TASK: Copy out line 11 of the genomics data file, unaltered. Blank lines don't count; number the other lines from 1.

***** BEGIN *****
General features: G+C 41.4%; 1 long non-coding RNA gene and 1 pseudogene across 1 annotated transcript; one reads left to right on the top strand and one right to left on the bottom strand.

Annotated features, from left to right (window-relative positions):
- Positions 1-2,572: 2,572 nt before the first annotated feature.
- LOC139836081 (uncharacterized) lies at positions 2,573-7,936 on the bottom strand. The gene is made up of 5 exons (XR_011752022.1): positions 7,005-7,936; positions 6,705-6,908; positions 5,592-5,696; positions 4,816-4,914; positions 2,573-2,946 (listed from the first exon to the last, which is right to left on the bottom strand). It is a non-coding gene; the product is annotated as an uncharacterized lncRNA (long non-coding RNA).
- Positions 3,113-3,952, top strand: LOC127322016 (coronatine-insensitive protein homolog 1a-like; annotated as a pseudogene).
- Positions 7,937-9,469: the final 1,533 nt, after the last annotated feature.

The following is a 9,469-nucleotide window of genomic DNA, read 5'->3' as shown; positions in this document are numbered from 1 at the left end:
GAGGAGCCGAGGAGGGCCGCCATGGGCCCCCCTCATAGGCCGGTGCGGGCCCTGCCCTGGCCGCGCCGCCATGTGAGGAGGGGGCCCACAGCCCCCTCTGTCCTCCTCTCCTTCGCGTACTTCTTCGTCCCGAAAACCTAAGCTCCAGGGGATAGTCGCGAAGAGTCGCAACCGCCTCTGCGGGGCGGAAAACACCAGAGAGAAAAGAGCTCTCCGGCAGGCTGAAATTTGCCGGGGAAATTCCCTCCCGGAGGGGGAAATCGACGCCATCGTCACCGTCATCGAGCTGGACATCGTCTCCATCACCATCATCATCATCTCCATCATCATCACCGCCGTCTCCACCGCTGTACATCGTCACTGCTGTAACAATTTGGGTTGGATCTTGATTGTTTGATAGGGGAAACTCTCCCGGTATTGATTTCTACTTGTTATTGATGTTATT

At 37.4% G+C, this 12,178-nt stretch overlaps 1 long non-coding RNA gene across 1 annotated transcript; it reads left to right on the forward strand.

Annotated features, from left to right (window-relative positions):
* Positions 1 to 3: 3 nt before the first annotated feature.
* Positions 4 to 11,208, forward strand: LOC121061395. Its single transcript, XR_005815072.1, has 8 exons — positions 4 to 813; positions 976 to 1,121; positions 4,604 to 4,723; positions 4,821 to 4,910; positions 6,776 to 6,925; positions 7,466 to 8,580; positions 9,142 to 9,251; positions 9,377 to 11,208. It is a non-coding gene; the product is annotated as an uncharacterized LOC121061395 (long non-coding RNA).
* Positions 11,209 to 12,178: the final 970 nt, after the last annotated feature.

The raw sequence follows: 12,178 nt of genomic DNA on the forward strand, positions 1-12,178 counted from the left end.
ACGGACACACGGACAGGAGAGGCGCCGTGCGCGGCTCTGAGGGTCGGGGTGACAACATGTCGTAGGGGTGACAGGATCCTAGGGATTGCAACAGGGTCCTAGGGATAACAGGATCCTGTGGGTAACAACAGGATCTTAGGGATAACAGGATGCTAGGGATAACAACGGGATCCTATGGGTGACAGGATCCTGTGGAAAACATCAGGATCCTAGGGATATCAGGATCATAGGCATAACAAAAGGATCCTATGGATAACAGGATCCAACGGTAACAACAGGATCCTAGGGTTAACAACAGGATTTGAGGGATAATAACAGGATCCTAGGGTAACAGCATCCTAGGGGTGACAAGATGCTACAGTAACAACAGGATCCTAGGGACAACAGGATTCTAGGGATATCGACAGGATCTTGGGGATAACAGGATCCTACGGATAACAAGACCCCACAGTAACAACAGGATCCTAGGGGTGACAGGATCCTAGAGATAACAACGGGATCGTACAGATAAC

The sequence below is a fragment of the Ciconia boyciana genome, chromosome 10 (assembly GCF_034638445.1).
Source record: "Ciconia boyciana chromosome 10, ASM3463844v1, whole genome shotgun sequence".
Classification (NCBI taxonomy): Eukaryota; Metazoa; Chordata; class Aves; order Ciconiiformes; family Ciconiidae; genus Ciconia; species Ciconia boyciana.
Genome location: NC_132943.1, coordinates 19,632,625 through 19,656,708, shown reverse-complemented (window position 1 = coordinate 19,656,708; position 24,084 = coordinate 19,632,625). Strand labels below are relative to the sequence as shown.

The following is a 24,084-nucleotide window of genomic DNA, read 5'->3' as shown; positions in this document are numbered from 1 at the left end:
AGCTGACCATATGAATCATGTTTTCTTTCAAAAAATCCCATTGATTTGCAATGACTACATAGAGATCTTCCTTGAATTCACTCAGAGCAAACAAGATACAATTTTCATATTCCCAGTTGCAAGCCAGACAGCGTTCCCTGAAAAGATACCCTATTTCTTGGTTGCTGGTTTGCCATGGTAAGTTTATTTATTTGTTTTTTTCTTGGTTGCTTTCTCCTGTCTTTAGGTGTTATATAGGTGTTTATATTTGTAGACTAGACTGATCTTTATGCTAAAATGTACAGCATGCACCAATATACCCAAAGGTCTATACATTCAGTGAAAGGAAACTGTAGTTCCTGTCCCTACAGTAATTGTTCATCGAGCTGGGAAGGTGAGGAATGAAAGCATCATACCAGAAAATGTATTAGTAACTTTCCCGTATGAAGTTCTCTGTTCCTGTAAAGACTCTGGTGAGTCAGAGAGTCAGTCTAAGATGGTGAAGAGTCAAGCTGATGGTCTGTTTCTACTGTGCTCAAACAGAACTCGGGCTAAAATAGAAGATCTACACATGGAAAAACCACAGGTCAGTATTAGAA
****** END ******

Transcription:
* Positions 1 to 3: 3 nt before the first annotated feature.